The French Revolution and the Carmelites of Compiègne

The Blessed Carmelites of Compiègne were guillotined on July 17, 1794.

“The Martyrs of Compiègne,” St. Teresa Convent, Palma, Spain
“The Martyrs of Compiègne,” St. Teresa Convent, Palma, Spain (photo: Public Domain)

When Bastille Day comes around each summer on July 14, I just can’t bring myself to pop the cork on a bottle of Champagne-style California sparkling wine (the kind I can afford). The Fête Nationale commemorates the storming of the Bastille prison in 1789 and its one-year anniversary, Fête de la Fédération, when a new government, with Louis XVI as a constitutional monarch, seemed to indicate a peaceful resolution to the French Revolution.

I can’t help thinking of all that came after that, including the Reign of Terror and the campaign to destroy Catholicism in France. If I’m going to toast the memory of anyone in the middle of July, it would be the Blessed Carmelites of Compiègne, the nuns guillotined on July 17, 1794.

The More-Benedictine Connection

Their Carmel had been closed in 1792 as part of the revolutionary reforms of the Catholic Church: contemplative orders of monks and nuns were considered useless and selfish. Anyone who had not taken final vows was not permitted to do so. Some of the active religious orders were allowed to function in society, but priests were considered employees of the State. Priests who refused to take the Oath to the Civil Constitution to the Clergy went underground to continue their ministry and if they were arrested, they were found guilty of betraying the Revolution and executed.

The Revolutionary government followed up on the dispersed Carmelites in Compiègne and found 16 of them still observing their religious life of prayer. On June 22, 1792, they were arrested and imprisoned in a former Visitation convent where they lived in community until they were taken to prison in Paris. While they were in the Visitation convent they met several English Benedictine nuns who had also been arrested and were awaiting trial.

These Benedictines were already in exile from England, where Catholics were not free to follow God’s call to a religious vocation. Henry VIII had suppressed all the religious orders in 1540. Helen More, the great-great-granddaughter of St. Thomas More, was one of the first postulants in the Benedictine house at Cambrai; her father Cresacre More (the great-grandson of John More, St. Thomas More’s only son), donated funds and dowries to the foundation of Our Lady of Consolation and her sister Bridget joined the order too. Generations of English girls had endured exile to observe St. Benedict’s Rule.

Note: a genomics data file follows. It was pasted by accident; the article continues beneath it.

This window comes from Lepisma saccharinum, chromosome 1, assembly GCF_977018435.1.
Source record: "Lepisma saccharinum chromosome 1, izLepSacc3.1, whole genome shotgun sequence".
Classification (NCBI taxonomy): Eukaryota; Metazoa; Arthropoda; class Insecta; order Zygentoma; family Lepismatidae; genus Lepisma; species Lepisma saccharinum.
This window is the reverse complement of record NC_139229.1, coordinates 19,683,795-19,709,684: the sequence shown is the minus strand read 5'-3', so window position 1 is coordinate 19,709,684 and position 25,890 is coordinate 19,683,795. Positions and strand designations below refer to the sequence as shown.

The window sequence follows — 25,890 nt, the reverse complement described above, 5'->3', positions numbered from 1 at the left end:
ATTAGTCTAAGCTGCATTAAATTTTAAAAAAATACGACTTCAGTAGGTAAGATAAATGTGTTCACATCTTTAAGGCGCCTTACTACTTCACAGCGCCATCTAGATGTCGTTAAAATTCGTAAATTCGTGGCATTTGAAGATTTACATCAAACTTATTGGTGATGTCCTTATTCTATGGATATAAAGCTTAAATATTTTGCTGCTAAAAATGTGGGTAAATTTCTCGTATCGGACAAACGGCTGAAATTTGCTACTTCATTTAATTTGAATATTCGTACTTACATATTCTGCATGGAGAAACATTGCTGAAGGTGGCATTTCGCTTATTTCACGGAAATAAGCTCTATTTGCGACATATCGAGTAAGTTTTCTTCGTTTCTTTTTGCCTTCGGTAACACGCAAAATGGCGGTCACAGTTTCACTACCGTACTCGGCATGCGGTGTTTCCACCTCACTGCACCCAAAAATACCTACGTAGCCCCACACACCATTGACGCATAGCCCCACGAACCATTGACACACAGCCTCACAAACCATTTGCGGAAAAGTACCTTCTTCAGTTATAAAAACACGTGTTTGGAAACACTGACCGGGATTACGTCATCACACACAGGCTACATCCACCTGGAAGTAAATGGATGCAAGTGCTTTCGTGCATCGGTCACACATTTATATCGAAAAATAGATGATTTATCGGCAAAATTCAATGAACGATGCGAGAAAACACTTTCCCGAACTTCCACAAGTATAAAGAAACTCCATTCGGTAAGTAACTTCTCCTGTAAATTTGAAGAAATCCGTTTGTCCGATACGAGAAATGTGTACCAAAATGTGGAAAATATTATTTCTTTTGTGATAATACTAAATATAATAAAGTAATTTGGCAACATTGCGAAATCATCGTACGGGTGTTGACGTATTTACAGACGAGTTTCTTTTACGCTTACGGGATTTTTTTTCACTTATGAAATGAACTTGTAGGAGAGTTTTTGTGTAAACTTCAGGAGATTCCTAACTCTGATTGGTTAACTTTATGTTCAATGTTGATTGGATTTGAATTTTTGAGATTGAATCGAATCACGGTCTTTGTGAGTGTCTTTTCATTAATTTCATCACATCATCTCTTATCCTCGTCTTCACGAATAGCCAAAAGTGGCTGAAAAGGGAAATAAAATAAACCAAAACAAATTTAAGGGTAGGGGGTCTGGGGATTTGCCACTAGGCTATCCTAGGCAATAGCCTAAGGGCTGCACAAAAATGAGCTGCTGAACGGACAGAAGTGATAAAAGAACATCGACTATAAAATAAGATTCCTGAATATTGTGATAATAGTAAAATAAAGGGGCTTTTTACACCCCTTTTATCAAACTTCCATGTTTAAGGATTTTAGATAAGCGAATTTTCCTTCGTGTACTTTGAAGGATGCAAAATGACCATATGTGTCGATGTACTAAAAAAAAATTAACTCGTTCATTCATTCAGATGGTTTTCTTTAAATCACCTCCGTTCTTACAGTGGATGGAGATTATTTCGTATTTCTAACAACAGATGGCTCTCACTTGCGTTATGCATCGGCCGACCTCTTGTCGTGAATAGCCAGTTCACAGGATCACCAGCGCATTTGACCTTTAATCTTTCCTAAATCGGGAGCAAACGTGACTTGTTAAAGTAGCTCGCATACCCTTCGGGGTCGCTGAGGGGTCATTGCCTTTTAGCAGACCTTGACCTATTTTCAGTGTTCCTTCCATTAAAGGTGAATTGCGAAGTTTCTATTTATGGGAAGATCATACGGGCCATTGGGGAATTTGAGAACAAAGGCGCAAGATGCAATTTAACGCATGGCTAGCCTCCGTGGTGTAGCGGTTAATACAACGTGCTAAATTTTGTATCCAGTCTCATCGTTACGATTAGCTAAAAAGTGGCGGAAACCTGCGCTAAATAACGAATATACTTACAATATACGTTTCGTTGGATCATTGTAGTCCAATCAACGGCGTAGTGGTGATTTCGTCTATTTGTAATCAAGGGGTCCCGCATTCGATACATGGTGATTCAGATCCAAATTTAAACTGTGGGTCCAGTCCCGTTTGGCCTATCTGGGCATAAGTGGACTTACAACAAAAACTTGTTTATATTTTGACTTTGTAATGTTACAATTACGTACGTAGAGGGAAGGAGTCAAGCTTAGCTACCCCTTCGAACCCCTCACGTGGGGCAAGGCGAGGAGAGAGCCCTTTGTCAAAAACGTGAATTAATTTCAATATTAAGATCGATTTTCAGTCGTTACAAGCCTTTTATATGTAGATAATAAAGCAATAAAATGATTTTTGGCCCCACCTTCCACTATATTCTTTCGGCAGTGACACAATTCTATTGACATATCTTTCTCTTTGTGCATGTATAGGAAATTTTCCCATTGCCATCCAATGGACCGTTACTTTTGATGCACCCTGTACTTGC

The Benedictines and the Carmelites shared the journey to Paris but the Benedictines would be exiled again — back to England, where they built a new abbey in Worcestershire. The Carmelites were not allowed to wear their habits and thus were garbed in secular clothing; this detail would matter to the English Benedictines in the near future.

Our Lady of Mount Carmel

The Carmelites, as one of them had told the Benedictines, had been making a daily act of consecration of themselves for peace in France and for all those innocents caught up in the Reign of Terror. As Charles Dickens accurately portrayed in the last pages of A Tale of Two Cities, both aristocrats and poor men and women, like the anonymous seamstress, were being accused of imaginary conspiracies against the Revolution, dragged to court, and summarily sentenced to death. The standard was trial and execution within 24 hours, so there was no time for justice.

In Paris, the Carmelites were imprisoned in the Conciergerie, in the former royal palace that contains King St. Louis’ Sainte Chapelle, built as a reliquary for the Crown of Thorns. They were given permission to wash their secular clothing and thus went to trial and to their executions wearing garments much like their habits while the other clothes dried. They were also able to celebrate their Order’s great feast, Our Lady of Mount Carmel, on July 16.

Trial and Execution

Their trial, held in a courtroom crowded with other defendants, was quick. Accused of hiding arms for counter-revolutionary forces, the Prioress held up a crucifix, proclaiming it contained the only arms they had ever kept. Authorities had found an altar cloth decorated with a fleur-de-lis, so they were accused of supporting Louis XVI and the monarchy. One of the nuns answered that “If that is a crime, we are all guilty of it; you can never tear out of our hearts the attachment for Louis XVI and his family. Your laws cannot prohibit feeling; they cannot extend their empire to the affections of the soul; God alone has the right to judge them.”